‘Ware man-traps: rethinking an OED entry
When revising an OED entry, one often ends up thinking about the meaning not only of the word in question but also of the entry itself—what, in other words, was intended by the editor who originally put it together? Even the shortest entry may have involved dozens of editorial decisions, and, under the scrutiny of the revision process, these century-old trains of thought can occasionally reveal themselves.
In the case of mantrap (or Man-trap, as the first edition spells it), one important editorial decision must have been that of splitting the entry into two senses (unnumbered, but clearly differentiated): a literal sense first and a figurative sense following:
First Edition (1905)
An early draft gave a definition for the second sense: ‘fig. A person or thing which is likely to prove a pitfall or to cause injury to persons.’ But this was later crossed out and replaced with the more open-ended ‘transf[erred use]. and fig[urative].’ marking.
The second edition entry adds some more recent quotations but, characteristically, leaves the basic arrangement of the entry untouched:
Second Edition (1989)
There’s an interesting point to note about this arrangement: it makes it appear as if the literal sense gave rise to the figurative sense, in spite of the fact that the former is documented fifteen years later than the latter. Henry Bradley, the editor who approved Man-trap for the first edition in 1905, had James Murray’s backing for this. Murray stipulated that senses should be ordered chronologically according to the earliest evidence for each, except when this contradicted what one could reason about the order in which senses should have developed: ‘That sense is placed first which was actually the earliest in the language: the others follow in the order in which they appear to have arisen.’ So there are numerous entries like Man-trap in which the ordering of senses does not follow their chronology.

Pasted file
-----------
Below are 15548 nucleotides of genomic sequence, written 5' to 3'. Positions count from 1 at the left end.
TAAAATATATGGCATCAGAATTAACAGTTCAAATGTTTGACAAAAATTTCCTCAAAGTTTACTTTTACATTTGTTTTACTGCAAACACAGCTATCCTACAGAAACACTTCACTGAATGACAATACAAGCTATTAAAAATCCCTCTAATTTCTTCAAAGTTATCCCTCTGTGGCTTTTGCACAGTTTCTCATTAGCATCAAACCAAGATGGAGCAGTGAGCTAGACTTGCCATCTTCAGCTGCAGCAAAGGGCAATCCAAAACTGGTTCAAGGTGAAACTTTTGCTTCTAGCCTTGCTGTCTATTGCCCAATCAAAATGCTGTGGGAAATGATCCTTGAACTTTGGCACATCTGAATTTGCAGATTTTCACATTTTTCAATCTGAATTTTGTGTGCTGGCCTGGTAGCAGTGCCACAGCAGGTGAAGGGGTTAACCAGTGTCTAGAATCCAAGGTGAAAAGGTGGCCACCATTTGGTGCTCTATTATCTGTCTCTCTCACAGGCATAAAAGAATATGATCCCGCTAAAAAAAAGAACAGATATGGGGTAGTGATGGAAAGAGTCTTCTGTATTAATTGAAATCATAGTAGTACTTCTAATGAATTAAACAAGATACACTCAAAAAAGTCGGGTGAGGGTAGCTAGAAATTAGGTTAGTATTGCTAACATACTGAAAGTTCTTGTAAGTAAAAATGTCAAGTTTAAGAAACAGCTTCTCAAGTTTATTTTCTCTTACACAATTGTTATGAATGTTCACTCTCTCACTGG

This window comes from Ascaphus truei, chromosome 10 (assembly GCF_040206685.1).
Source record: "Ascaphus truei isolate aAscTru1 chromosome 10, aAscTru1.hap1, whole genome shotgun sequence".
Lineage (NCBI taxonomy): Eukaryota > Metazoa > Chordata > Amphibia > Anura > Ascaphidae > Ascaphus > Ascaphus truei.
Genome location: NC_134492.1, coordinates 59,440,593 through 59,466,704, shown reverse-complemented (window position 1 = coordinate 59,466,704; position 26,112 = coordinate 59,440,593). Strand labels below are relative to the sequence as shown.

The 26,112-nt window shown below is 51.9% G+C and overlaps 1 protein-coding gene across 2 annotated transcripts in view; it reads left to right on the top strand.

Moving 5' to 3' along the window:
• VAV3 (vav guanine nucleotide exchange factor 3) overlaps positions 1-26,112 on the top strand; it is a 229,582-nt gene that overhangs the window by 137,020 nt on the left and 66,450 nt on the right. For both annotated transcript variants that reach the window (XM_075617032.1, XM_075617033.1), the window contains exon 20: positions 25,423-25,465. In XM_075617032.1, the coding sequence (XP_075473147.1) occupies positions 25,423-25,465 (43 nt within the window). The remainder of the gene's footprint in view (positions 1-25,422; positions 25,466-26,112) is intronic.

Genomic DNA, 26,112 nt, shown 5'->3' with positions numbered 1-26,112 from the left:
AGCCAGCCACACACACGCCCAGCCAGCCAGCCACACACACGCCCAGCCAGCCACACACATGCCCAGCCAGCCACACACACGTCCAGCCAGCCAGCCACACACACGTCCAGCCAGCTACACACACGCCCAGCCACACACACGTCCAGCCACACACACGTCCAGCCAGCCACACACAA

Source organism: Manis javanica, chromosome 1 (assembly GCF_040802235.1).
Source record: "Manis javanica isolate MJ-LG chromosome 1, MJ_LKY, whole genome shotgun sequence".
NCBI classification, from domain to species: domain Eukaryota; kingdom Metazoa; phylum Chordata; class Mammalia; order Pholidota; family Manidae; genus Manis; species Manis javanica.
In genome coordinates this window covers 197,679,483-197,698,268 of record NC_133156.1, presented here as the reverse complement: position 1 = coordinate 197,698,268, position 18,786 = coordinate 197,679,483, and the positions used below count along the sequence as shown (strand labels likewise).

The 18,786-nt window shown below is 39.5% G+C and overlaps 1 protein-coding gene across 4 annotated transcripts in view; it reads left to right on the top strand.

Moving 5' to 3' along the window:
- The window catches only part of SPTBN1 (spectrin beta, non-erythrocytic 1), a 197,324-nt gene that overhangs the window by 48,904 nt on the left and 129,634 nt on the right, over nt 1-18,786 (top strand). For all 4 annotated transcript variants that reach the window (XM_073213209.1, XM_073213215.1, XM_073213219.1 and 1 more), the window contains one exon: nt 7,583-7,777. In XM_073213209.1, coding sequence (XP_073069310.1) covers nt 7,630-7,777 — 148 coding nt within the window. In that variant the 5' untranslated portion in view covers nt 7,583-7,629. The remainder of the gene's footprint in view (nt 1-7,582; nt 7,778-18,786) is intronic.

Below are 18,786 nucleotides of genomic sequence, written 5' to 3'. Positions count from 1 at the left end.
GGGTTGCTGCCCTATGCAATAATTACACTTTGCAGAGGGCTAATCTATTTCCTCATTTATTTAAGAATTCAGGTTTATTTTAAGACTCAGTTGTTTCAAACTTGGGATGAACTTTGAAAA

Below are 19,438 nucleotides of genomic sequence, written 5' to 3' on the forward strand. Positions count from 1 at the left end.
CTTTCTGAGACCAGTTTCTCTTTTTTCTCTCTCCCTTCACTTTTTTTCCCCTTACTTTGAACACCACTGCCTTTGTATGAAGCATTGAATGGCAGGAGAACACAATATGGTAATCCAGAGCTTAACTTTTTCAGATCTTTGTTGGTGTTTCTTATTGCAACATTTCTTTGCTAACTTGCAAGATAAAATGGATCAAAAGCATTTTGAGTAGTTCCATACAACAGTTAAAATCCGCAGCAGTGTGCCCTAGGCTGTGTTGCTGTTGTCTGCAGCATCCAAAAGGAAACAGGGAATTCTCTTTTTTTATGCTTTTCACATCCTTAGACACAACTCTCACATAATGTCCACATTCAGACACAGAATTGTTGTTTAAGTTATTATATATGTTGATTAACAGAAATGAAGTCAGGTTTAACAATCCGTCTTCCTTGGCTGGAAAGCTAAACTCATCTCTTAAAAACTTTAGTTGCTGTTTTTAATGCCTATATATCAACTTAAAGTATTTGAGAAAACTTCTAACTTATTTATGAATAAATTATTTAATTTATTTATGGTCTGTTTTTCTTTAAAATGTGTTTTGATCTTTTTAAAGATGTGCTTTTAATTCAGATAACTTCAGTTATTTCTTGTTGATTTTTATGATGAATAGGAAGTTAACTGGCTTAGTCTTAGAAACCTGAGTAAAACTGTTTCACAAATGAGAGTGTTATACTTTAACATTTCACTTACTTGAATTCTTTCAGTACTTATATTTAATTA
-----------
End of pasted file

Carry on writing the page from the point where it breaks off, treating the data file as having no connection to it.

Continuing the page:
It’s easy to see why Murray wanted to keep both options open. The readers who collected quotation evidence for the first edition were impressively skilled and productive, but they could by no means guarantee to have uncovered the earliest example of every word, or of every sense of a word. Like palaeontologists tracing the evolution of dinosaurs from an incomplete fossil record, Murray’s team of editors had to keep considering whether an incomplete quotation record could be relied upon to set out accurately the history of a word’s evolution. Now and then they evidently decided that it could not.
Man-trap appears to be just such a case. Bradley must have reasoned to himself that since one can’t use a word in a figurative sense before it exists in a literal sense, the evidence collected so far must give an incomplete picture. With only fifteen years in it, he probably felt that this wasn’t chancing his arm too far.
When we came to revise the entry for the third edition, using much more extensive research resources than were available to the original editors, we were able to antedate both these senses. We found an example of the literal sense from 1775 in the comic opera The Rival Candidates. We also found an example of the figurative sense from 1726 in Charles Johnson’s comedy The Female Fortune-Teller. (Johnson was a minor Grub-Street dramatist: a scathing footnote in Pope’s Dunciad has him spending his days in a Covent Garden coffee house, ‘a martyr to obesity’.) In The Female Fortune-Teller there is a scene in which the credulous Astraea questions a mysterious all-knowing brass head. Brazen as well as brass, the head cynically disabuses Astraea of various cherished ideals, informing her that so-called truth is nothing but opinion, that love is a mere effect of bodily constitution, and finally that marriage is ‘a man-trap’.
These antedatings significantly widened the gap between the two senses identified in the first edition entry. As we filled in more of the picture, then, it seemed that the evidence had been pointing in the right direction all along: the figurative sense now appeared to be almost half a century earlier than the literal one. It was starting to look as if Bradley’s reasoning had misled him somehow.